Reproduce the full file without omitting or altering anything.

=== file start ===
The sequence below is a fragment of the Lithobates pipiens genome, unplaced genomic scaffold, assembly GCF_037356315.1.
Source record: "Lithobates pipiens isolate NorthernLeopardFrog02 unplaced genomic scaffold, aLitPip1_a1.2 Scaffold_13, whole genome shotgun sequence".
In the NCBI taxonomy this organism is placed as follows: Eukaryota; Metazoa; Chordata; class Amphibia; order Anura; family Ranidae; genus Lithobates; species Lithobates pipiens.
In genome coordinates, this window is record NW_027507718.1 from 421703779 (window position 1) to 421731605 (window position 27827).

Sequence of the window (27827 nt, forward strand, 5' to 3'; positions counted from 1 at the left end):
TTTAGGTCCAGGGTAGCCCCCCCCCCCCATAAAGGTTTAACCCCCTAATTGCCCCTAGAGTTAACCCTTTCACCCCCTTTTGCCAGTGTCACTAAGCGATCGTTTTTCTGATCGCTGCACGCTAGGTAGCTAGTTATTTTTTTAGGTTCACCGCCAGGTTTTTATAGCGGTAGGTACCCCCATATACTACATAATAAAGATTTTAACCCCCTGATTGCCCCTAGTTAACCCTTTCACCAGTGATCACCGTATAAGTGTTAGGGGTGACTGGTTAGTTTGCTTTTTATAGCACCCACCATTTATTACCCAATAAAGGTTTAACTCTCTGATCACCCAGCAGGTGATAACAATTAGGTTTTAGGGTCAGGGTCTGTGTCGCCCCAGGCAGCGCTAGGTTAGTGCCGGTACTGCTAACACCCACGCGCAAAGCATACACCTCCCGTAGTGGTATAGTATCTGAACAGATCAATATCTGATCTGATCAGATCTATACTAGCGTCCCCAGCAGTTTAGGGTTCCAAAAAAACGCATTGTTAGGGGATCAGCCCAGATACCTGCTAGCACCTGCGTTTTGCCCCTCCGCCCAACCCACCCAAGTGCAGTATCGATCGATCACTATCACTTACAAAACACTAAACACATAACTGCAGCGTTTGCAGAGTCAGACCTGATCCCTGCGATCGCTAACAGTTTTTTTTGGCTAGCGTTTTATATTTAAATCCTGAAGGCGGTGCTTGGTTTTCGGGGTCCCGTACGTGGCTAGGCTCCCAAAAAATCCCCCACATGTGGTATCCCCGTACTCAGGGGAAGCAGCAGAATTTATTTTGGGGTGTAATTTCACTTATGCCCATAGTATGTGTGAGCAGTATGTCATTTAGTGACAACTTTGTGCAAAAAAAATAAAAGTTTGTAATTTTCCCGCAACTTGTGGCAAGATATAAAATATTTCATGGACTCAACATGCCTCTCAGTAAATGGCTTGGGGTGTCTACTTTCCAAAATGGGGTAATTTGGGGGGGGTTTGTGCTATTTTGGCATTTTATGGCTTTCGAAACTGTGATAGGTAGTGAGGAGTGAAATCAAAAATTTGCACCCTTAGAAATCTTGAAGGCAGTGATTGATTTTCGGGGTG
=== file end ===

The sequence below is a fragment of the Lithobates pipiens genome, unplaced genomic scaffold, assembly GCF_037356315.1.
Source record: "Lithobates pipiens isolate NorthernLeopardFrog02 unplaced genomic scaffold, aLitPip1_a1.2 Scaffold_13, whole genome shotgun sequence".
In the NCBI taxonomy this organism is placed as follows: Eukaryota; Metazoa; Chordata; class Amphibia; order Anura; family Ranidae; genus Lithobates; species Lithobates pipiens.
In genome coordinates, this window is record NW_027507718.1 from 421703779 (window position 1) to 421731605 (window position 27827).

Sequence of the window (27827 nt, forward strand, 5' to 3'; positions counted from 1 at the left end):
TTTAGGTCCAGGGTAGCCCCCCCCCCCCATAAAGGTTTAACCCCCTAATTGCCCCTAGAGTTAACCCTTTCACCCCCTTTTGCCAGTGTCACTAAGCGATCGTTTTTCTGATCGCTGCACGCTAGGTAGCTAGTTATTTTTTTAGGTTCACCGCCAGGTTTTTATAGCGGTAGGTACCCCCATATACTACATAATAAAGATTTTAACCCCCTGATTGCCCCTAGTTAACCCTTTCACCAGTGATCACCGTATAAGTGTTAGGGGTGACTGGTTAGTTTGCTTTTTATAGCACCCACCATTTATTACCCAATAAAGGTTTAACTCTCTGATCACCCAGCAGGTGATAACAATTAGGTTTTAGGGTCAGGGTCTGTGTCGCCCCAGGCAGCGCTAGGTTAGTGCCGGTACTGCTAACACCCACGCGCAAAGCATACACCTCCCGTAGTGGTATAGTATCTGAACAGATCAATATCTGATCTGATCAGATCTATACTAGCGTCCCCAGCAGTTTAGGGTTCCAAAAAAACGCATTGTTAGGGGATCAGCCCAGATACCTGCTAGCACCTGCGTTTTGCCCCTCCGCCCAACCCACCCAAGTGCAGTATCGATCGATCACTATCACTTACAAAACACTAAACACATAACTGCAGCGTTTGCAGAGTCAGACCTGATCCCTGCGATCGCTAACAGTTTTTTTTGGCTAGCGTTTTATATTTAAATCCTGAAGGCGGTGCTTGGTTTTCGGGGTCCCGTACGTGGCTAGGCTCCCAAAAAATCCCCCACATGTGGTATCCCCGTACTCAGGGGAAGCAGCAGAATTTATTTTGGGGTGTAATTTCACTTATGCCCATAGTATGTGTGAGCAGTATGTCATTTAGTGACAACTTTGTGCAAAAAAAATAAAAGTTTGTAATTTTCCCGCAACTTGTGGCAAGATATAAAATATTTCATGGACTCAACATGCCTCTCAGTAAATGGCTTGGGGTGTCTACTTTCCAAAATGGGGTAATTTGGGGGGGGTTTGTGCTATTTTGGCATTTTATGGCTTTCGAAACTGTGATAGGTAGTGAGGAGTGAAATCAAAAATTTGCACCCTTAGAAATCTTGAAGGCAGTGATTGATTTTCGGGGTG